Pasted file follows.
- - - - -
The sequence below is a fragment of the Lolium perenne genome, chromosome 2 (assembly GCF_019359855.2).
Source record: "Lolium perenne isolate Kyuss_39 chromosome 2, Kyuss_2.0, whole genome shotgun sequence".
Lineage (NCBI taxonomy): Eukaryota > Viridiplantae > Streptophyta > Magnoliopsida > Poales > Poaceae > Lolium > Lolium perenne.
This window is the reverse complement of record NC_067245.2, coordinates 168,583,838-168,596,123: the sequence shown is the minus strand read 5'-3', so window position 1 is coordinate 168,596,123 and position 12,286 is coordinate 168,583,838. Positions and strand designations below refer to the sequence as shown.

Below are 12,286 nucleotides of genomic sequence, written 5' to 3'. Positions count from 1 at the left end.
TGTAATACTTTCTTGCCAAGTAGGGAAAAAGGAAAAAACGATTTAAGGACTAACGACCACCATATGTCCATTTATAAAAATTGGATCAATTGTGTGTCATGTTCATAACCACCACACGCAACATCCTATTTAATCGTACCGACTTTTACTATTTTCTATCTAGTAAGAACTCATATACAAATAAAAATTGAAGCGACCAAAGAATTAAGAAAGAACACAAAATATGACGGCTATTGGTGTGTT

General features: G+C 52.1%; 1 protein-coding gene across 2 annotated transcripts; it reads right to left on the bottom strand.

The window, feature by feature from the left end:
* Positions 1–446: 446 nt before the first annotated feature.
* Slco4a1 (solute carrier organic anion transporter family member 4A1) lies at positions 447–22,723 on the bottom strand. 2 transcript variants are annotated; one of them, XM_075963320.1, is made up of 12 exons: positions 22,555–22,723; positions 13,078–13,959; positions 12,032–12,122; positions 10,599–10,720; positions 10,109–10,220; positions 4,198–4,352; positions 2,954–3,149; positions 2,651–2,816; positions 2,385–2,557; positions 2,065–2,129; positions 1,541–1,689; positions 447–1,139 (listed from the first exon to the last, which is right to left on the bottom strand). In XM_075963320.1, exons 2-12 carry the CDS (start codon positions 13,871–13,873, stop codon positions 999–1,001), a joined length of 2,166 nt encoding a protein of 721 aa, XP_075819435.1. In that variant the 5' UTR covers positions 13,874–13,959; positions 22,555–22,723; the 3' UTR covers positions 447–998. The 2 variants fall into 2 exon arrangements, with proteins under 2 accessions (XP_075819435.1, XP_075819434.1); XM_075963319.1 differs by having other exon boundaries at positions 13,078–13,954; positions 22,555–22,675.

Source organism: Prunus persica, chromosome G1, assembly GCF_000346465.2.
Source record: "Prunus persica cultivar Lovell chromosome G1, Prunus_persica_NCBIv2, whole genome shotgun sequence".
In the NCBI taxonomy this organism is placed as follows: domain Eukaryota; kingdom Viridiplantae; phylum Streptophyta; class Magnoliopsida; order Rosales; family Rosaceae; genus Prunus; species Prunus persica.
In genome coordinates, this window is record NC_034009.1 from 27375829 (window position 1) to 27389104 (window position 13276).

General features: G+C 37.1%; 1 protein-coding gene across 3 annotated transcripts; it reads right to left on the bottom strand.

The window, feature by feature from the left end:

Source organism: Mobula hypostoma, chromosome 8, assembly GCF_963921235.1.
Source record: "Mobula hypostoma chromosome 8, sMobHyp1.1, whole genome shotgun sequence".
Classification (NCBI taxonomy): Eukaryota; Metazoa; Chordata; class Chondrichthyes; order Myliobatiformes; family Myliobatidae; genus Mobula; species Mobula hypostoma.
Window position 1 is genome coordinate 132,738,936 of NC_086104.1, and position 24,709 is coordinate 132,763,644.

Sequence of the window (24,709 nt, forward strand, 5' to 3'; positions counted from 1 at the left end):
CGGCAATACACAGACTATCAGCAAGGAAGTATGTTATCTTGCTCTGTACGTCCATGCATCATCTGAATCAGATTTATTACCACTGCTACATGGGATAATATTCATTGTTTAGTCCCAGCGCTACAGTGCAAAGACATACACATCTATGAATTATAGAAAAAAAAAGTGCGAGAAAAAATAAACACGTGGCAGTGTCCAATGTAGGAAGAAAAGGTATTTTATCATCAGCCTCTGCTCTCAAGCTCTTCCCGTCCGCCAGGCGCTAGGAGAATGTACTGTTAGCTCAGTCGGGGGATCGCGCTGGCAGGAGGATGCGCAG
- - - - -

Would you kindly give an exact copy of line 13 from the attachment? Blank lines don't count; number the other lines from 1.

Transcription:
In the NCBI taxonomy this organism is placed as follows: domain Eukaryota; kingdom Viridiplantae; phylum Streptophyta; class Magnoliopsida; order Rosales; family Rosaceae; genus Prunus; species Prunus persica.